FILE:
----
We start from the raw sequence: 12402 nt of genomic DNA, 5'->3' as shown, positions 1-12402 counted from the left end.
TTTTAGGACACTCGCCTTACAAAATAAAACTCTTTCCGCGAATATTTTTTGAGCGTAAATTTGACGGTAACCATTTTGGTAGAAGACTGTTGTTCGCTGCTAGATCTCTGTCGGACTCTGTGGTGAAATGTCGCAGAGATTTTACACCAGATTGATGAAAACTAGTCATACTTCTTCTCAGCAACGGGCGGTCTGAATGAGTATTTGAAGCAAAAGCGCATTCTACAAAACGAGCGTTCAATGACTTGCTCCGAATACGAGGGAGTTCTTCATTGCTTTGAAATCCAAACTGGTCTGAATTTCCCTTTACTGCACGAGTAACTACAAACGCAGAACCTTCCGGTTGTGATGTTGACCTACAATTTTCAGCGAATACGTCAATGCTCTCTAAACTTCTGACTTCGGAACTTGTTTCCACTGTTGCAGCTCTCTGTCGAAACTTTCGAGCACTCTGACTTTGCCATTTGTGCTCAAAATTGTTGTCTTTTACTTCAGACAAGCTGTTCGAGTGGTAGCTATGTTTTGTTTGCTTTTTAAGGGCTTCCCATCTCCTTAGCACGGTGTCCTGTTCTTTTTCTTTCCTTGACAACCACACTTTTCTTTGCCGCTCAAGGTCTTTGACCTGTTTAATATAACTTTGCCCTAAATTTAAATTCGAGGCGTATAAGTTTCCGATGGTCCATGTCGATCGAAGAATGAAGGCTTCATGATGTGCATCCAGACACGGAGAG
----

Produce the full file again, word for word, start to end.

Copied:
We start from the raw sequence: 12402 nt of genomic DNA, 5'->3' as shown, positions 1-12402 counted from the left end.
TTTTAGGACACTCGCCTTACAAAATAAAACTCTTTCCGCGAATATTTTTTGAGCGTAAATTTGACGGTAACCATTTTGGTAGAAGACTGTTGTTCGCTGCTAGATCTCTGTCGGACTCTGTGGTGAAATGTCGCAGAGATTTTACACCAGATTGATGAAAACTAGTCATACTTCTTCTCAGCAACGGGCGGTCTGAATGAGTATTTGAAGCAAAAGCGCATTCTACAAAACGAGCGTTCAATGACTTGCTCCGAATACGAGGGAGTTCTTCATTGCTTTGAAATCCAAACTGGTCTGAATTTCCCTTTACTGCACGAGTAACTACAAACGCAGAACCTTCCGGTTGTGATGTTGACCTACAATTTTCAGCGAATACGTCAATGCTCTCTAAACTTCTGACTTCGGAACTTGTTTCCACTGTTGCAGCTCTCTGTCGAAACTTTCGAGCACTCTGACTTTGCCATTTGTGCTCAAAATTGTTGTCTTTTACTTCAGACAAGCTGTTCGAGTGGTAGCTATGTTTTGTTTGCTTTTTAAGGGCTTCCCATCTCCTTAGCACGGTGTCCTGTTCTTTTTCTTTCCTTGACAACCACACTTTTCTTTGCCGCTCAAGGTCTTTGACCTGTTTAATATAACTTTGCCCTAAATTTAAATTCGAGGCGTATAAGTTTCCGATGGTCCATGTCGATCGAAGAATGAAGGCTTCATGATGTGCATCCAGACACGGAGAG